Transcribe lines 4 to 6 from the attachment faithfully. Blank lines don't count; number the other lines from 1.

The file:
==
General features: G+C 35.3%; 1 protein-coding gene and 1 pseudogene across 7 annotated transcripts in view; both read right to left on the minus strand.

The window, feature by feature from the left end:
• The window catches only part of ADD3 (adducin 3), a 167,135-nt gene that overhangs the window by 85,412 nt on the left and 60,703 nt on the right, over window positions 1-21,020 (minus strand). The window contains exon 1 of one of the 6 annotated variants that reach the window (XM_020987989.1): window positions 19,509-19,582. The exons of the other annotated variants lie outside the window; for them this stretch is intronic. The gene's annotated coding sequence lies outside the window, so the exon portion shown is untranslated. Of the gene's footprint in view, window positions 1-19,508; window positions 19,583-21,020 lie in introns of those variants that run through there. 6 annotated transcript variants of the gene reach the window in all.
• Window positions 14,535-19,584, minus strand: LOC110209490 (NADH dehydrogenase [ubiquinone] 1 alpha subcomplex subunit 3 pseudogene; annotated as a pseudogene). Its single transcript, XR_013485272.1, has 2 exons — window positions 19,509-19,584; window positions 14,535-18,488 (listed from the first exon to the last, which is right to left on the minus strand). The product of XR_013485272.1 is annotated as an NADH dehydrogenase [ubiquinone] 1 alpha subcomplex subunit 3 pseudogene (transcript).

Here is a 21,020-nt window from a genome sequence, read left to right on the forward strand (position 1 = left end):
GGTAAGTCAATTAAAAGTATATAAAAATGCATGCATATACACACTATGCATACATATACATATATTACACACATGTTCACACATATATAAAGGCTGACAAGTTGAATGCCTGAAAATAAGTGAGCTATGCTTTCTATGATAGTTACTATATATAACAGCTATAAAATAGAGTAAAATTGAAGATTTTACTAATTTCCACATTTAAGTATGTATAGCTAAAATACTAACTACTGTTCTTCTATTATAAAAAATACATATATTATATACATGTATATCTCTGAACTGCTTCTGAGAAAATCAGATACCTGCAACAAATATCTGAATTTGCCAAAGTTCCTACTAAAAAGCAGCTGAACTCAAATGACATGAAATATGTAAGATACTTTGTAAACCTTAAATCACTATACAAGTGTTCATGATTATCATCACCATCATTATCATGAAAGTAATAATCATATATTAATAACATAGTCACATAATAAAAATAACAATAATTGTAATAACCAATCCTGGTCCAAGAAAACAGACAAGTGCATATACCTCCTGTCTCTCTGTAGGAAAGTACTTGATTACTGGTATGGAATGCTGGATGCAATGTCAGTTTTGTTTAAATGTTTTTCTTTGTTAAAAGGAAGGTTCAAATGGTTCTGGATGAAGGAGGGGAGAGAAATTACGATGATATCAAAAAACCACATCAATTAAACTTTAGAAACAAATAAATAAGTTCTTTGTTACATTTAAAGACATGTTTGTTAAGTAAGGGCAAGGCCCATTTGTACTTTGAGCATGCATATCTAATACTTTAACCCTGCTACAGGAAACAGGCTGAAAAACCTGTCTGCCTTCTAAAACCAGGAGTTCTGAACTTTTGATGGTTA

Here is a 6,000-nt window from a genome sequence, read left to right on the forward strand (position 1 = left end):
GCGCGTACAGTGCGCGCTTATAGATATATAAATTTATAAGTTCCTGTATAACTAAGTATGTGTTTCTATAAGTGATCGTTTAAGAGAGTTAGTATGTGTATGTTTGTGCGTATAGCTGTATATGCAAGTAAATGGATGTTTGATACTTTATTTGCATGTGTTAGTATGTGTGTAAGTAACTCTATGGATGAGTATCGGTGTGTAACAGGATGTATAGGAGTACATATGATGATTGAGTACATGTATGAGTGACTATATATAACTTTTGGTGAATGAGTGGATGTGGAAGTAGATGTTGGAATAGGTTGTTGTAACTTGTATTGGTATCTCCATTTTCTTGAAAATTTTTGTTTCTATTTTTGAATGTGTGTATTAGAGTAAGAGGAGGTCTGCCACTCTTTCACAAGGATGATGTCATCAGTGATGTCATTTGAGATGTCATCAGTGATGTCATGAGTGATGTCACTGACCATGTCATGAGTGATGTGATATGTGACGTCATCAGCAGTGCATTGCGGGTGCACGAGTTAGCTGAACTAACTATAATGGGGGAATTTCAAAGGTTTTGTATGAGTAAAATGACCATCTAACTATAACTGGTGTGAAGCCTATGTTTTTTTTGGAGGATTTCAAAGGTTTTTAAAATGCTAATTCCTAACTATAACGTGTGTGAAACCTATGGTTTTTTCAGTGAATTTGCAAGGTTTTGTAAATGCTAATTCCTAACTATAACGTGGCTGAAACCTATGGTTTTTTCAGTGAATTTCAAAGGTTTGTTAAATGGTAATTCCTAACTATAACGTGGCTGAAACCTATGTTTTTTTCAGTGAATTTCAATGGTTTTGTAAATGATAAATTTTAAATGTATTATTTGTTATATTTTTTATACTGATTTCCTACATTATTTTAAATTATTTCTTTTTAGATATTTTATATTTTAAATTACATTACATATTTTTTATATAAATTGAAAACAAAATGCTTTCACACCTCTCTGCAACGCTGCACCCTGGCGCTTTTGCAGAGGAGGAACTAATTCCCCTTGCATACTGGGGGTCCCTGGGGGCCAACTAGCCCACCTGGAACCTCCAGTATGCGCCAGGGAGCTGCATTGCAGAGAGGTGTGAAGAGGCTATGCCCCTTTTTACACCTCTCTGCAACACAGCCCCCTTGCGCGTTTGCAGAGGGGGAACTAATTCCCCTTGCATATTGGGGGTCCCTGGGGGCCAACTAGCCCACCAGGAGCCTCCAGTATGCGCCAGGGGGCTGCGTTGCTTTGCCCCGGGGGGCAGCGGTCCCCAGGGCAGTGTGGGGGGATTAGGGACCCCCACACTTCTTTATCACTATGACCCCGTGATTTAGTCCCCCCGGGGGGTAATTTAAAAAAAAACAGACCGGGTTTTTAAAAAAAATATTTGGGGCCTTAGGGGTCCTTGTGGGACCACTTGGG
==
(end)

• Window positions 14,535-19,584, minus strand: LOC110209490 (NADH dehydrogenase [ubiquinone] 1 alpha subcomplex subunit 3 pseudogene; annotated as a pseudogene). Its single transcript, XR_013485272.1, has 2 exons — window positions 19,509-19,584; window positions 14,535-18,488 (listed from the first exon to the last, which is right to left on the minus strand). The product of XR_013485272.1 is annotated as an NADH dehydrogenase [ubiquinone] 1 alpha subcomplex subunit 3 pseudogene (transcript).

Here is a 21,020-nt window from a genome sequence, read left to right on the forward strand (position 1 = left end):
GGTAAGTCAATTAAAAGTATATAAAAATGCATGCATATACACACTATGCATACATATACATATATTACACACATGTTCACACATATATAAAGGCTGACAAGTTGAATGCCTGAAAATAAGTGAGCTATGCTTTCTATGATAGTTACTATATATAACAGCTATAAAATAGAGTAAAATTGAAGATTTTACTAATTTCCACATTTAAGTATGTATAGCTAAAATACTAACTACTGTTCTTCTATTATAAAAAATACATATATTATATACATGTATATCTCTGAACTGCTTCTGAGAAAATCAGATACCTGCAACAAATATCTGAATTTGCCAAAGTTCCTACTAAAAAGCAGCTGAACTCAAATGACATGAAATATGTAAGATACTTTGTAAACCTTAAATCACTATACAAGTGTTCATGATTATCATCACCATCATTATCATGAAAGTAATAATCATATATTAATAACATAGTCACATAATAAAAATAACAATAATTGTAATAACCAATCCTGGTCCAAGAAAACAGACAAGTGCATATACCTCCTGTCTCTCTGTAGGAAAGTACTTGATTACTGGTATGGAATGCTGGATGCAATGTCAGTTTTGTTTAAATGTTTTTCTTTGTTAAAAGGAAGGTTCAAATGGTTCTGGATGAAGGAGGGGAGAGAAATTACGATGATATCAAAAAACCACATCAATTAAACTTTAGAAACAAATAAATAAGTTCTTTGTTACATTTAAAGACATGTTTGTTAAGTAAGGGCAAGGCCCATTTGTACTTTGAGCATGCATATCTAATACTTTAACCCTGCTACAGGAAACAGGCTGAAAAACCTGTCTGCCTTCTAAAACCAGGAGTTCTGAACTTTTGATGGTTA